When proclamation is considered more particularly to be what is said, written, printed, the word, the sermon, one does not need to be especially sharp to be able to see, when the New Testament is placed alongside Mynster's preaching, that Bishop Mynster's proclamation of Christianity (to take just one thing) tones down, veils, suppresses, omits some of what is most decisively Christian, what is too inconvenient for us human beings, what would make our lives strenuous, prevent us from enjoying life-this about dying to the world, about voluntary renunciation, about hating oneself, about suffering for the doctrine, etc.
If, however, proclamation is considered more particularly to be the extent to which the proclaimer's life expresses what he says (and this, note well, is Christianly decisive, and in just this way Christianity has wanted to protect itself against acquiring characterless assistant professors instead of witnesses), one in turn does not need to be especially sharp to be able to see (if by hearing or reading him one is properly acquainted at all with his preaching) that Bishop Mynster's proclamation of Christianity was not in character, that outside the quiet hours he was not in character, not even in the character of his preaching, which indeed, as stated, compared with the New Testament, has considerably scaled down the essentially Christian. In 1848 and thereafter it became apparent even to blind admirers, if they were properly acquainted with his preaching so as to be able to know what this, what these quiet hours lead one to expect.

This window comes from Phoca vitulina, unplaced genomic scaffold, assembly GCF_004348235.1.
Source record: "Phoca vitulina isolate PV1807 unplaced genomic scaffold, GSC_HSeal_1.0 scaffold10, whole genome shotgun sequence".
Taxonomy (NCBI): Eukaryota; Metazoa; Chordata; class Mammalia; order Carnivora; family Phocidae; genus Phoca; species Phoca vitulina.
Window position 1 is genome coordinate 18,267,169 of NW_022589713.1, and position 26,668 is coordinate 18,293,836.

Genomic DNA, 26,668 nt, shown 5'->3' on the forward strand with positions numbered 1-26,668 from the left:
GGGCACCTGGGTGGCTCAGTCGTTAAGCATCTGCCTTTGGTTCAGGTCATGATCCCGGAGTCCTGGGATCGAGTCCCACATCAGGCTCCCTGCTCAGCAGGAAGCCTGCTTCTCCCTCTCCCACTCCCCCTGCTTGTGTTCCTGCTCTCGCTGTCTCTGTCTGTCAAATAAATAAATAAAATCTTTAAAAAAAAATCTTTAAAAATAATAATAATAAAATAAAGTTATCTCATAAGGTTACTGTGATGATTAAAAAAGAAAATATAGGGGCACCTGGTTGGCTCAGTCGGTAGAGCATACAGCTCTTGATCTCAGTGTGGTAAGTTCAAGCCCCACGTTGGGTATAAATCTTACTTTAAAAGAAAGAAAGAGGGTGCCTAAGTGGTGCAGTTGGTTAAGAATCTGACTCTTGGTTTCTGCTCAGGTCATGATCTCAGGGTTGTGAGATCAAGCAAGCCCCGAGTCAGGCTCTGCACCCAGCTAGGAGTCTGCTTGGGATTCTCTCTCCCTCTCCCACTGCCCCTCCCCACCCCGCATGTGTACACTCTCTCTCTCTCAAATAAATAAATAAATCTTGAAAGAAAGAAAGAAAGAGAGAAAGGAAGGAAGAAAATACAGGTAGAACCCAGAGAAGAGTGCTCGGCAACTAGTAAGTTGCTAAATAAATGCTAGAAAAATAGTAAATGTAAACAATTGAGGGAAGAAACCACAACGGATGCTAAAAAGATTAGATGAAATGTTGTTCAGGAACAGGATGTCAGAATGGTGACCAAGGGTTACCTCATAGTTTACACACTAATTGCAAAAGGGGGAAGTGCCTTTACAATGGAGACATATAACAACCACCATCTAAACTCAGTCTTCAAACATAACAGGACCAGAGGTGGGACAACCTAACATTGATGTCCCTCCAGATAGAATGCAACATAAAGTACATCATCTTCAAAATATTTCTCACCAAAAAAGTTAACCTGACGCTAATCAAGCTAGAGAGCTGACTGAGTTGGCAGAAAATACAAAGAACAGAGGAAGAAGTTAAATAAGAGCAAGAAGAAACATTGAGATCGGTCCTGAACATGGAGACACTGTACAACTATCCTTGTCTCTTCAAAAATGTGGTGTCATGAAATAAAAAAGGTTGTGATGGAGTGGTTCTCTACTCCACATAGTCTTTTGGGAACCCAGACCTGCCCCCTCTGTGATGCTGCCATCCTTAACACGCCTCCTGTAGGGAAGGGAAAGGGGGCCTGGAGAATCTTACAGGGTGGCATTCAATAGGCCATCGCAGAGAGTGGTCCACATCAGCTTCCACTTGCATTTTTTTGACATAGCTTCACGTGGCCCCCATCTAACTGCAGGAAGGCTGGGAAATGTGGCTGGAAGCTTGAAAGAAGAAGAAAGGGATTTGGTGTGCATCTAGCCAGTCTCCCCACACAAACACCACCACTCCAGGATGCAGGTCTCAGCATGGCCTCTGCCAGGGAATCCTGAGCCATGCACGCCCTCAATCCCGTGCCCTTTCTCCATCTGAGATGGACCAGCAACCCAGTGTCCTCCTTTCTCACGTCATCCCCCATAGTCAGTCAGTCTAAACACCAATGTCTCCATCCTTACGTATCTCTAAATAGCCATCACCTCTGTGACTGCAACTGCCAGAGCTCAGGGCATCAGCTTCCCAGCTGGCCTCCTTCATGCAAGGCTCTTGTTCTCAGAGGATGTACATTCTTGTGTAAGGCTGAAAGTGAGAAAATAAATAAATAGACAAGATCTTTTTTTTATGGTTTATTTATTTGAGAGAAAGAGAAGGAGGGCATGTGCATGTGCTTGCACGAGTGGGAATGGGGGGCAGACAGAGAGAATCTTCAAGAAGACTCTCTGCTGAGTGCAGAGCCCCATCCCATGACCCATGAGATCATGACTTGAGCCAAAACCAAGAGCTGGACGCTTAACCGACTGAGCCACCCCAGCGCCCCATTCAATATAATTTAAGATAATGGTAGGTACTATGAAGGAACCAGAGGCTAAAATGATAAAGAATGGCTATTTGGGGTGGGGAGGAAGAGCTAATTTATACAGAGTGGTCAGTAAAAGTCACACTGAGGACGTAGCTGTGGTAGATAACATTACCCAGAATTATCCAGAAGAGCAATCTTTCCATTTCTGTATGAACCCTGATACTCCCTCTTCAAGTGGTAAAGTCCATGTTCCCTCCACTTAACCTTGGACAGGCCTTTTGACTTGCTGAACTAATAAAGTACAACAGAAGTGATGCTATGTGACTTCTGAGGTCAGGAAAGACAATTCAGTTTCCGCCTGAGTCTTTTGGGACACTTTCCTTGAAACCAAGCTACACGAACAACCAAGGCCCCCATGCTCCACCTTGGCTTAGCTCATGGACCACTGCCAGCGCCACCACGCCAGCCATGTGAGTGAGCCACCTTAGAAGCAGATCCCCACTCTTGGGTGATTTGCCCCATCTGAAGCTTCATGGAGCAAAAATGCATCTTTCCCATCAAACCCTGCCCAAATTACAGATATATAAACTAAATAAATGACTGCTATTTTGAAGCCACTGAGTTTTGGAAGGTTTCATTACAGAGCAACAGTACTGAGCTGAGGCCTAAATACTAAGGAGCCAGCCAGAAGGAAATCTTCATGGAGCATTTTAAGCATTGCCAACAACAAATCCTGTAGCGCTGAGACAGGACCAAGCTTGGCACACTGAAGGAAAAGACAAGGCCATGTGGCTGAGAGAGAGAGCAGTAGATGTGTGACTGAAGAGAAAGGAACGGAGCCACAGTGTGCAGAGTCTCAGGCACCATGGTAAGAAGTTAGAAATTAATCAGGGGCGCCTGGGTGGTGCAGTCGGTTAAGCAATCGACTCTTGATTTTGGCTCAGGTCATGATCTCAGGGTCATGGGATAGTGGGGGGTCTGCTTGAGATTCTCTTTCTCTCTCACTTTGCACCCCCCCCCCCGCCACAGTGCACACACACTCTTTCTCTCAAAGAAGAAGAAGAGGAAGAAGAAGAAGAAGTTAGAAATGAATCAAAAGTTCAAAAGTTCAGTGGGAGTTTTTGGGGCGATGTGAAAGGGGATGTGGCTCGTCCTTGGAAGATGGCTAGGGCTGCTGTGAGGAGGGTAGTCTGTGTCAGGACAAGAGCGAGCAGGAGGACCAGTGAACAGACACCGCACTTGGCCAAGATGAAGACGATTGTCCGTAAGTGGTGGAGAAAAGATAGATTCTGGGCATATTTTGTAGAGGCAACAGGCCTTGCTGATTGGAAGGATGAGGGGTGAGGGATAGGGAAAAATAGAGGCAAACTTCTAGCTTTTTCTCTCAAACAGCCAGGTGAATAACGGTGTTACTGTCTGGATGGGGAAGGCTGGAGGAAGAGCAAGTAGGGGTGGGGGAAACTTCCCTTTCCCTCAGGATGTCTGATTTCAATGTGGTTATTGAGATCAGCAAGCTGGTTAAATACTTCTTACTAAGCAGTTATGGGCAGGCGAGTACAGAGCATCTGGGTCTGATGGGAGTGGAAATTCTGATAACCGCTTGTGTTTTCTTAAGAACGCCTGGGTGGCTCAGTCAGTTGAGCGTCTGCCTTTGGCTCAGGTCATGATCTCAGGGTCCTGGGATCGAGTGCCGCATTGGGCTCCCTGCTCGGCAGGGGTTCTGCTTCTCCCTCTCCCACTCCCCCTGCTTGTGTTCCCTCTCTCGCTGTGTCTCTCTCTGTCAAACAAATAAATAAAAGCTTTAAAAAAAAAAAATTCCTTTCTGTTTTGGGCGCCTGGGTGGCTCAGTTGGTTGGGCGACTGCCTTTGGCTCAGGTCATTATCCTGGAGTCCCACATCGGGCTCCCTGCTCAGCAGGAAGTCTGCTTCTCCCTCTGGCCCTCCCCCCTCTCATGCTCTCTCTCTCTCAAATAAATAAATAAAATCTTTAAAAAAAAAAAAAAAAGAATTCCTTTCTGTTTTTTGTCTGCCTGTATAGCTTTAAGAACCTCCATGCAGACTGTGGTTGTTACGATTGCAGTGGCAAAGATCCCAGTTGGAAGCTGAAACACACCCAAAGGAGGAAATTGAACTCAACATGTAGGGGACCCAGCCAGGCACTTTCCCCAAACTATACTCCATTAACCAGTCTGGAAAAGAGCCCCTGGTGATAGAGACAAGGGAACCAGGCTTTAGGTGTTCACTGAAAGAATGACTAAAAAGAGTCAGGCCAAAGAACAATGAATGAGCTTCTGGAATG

Thus, when the New Testament is placed alongside, Bishop Mynster's proclamation of Christianity was, especially for a truth-witness, a dubious proclamation of Christianity. But there was, I thought, this truth in him, that he was willing, I am fully convinced, to confess before God and to himself that he was not at all, not at all, a truth-witness—in my view, precisely this confession was the truth.